Not long ago when Manohar Parrikar was the Defence Minister of India, there was a report that the country wanted to spend approximately $223 billion over the next decade to upgrade its military aptitude, thus adding the required fire power to stay battle-ready.
This decision was taken by the government in view of the outdated defence equipment, some of which are used even today. This, however, has not fared well for the country, as numerous soldiers died using faulty or outdated equipment.
Under the upgradation programme, the government had envisaged buying almost 500 helicopters, 12 submarines, nearly 100 single engine jet fighters and over 120 twin-engine fighter aircraft by 2027.
In April, there was a report that the country had signed billion-dollar deals for two separate contracts to buy advanced medium-range surface-to-air missile (MRSAM) systems from Isreal and 155mm/52-calibre self-propelled artillery guns from South Korea.
The fifth largest military spender faces a slew of geopolitical threats from its neighbouring countries and the menace of terrorism. In view of this, here are some of the advanced military weapons India has already invested in:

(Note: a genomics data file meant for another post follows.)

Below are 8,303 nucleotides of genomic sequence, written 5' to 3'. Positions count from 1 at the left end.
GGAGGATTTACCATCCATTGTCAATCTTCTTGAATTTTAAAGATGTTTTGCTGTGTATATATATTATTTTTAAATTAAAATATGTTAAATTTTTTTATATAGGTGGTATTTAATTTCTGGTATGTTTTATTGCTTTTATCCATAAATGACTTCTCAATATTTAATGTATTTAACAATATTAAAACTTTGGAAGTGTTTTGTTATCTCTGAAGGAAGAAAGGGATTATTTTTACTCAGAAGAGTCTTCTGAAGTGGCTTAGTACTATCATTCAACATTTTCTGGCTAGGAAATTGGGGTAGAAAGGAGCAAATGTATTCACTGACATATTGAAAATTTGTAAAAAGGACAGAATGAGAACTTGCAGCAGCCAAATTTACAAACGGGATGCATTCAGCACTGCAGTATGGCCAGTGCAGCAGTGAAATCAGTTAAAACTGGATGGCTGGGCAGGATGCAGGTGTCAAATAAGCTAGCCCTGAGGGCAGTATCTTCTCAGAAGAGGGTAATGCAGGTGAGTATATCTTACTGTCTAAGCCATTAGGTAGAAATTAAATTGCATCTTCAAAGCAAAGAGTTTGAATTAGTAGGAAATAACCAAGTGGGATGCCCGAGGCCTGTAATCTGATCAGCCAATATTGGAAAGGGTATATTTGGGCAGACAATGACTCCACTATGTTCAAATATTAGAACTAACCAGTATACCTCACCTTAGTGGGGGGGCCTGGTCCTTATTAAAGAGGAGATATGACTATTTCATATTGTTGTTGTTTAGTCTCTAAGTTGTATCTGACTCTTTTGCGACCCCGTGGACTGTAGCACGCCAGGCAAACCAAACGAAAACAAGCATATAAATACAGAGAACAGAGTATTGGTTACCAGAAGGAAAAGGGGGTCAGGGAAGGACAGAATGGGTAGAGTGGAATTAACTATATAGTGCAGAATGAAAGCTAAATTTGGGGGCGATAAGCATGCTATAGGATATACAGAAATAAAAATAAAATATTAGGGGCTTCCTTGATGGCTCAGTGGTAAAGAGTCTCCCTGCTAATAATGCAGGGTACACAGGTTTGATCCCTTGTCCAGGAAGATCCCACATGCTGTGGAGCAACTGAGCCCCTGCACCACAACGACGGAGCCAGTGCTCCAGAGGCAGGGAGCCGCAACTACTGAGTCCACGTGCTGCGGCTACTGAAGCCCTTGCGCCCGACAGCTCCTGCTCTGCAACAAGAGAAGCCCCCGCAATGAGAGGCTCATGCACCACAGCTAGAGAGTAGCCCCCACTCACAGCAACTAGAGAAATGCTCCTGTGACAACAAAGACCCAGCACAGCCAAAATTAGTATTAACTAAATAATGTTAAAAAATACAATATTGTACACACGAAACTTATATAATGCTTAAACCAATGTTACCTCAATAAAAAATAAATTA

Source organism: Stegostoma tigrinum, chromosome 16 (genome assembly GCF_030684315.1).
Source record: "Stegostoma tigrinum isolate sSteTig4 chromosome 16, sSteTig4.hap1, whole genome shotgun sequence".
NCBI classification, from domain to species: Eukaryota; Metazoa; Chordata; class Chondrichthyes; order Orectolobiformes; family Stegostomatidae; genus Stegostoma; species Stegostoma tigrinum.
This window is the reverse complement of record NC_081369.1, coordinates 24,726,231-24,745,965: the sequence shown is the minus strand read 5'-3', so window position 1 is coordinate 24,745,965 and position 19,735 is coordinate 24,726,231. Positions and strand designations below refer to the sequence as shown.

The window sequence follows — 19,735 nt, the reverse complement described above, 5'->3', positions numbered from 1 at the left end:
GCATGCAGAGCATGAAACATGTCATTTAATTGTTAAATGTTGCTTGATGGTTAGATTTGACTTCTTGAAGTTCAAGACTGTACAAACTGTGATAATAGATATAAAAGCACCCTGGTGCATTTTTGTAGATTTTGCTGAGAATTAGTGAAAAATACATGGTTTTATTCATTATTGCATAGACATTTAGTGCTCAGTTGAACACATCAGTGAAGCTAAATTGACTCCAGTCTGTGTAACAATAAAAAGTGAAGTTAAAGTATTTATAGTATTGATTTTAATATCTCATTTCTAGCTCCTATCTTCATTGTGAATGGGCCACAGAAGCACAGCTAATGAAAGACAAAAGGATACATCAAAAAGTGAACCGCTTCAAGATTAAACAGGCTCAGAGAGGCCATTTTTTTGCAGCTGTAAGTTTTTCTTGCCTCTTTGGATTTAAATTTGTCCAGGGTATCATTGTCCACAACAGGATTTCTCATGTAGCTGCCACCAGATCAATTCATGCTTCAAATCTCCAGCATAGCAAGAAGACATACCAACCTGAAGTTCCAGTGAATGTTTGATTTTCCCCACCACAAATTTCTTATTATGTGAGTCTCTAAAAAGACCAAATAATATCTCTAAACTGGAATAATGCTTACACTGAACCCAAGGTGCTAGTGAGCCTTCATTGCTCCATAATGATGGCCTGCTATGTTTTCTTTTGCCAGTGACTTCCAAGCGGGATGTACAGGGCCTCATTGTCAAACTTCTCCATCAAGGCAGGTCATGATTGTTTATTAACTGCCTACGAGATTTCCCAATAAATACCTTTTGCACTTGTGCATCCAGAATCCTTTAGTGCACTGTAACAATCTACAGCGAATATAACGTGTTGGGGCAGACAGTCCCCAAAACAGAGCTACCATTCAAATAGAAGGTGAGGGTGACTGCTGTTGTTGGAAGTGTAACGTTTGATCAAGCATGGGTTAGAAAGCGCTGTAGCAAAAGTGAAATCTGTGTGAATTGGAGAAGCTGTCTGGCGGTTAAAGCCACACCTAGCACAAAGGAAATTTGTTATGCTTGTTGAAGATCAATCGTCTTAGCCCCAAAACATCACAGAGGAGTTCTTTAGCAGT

MR-SAM surface-to-air missile: In April this year, India inked an approximately $2.5 billion dollar missile deal with Israel. The Barak 8, surface-to-air missile systems or Medium Range Surface to Air Defense Missile (MR-SAM) system, is being developed jointly by Israel Aerospace Industries (IAI), which will enable India to increase its prowess in ground-to-air combat.
It can be used proficiently against hostile aircraft. Believed to be the single-largest contract in Israel’s defence history, the MR-SAM will help the army to deal with aerial targets, ranging up to 70 Km.
Delivery of the first unit for deployment in the field is expected in 2023.
Guardian drones: In June this year, India inked a deal with the US for the delivery of 22 Guardian drones, costing more than two billion dollars. Several media reports indicate that India is purchasing the unarmed surveillance drones as it wants to keep better vigil over the India Ocean, with an aim to increase naval surveillance.
The Guardian Unmanned Aircraft System (UAS) is the naval variant of the Predator B drone. As per reports, it has a wingspan of 20 metres and is powered by Honeywell TPE331-10 power plant. It has a fuel capacity of approximately 1769 kilogrammes and can reach a maximum altitude of 50,000 feet. It can stay air-bound for a maximum of 27 hours.
It will be a valuable addition to the forces, as it will enable them to explore hostile territories to monitor activities and plan any mission accordingly.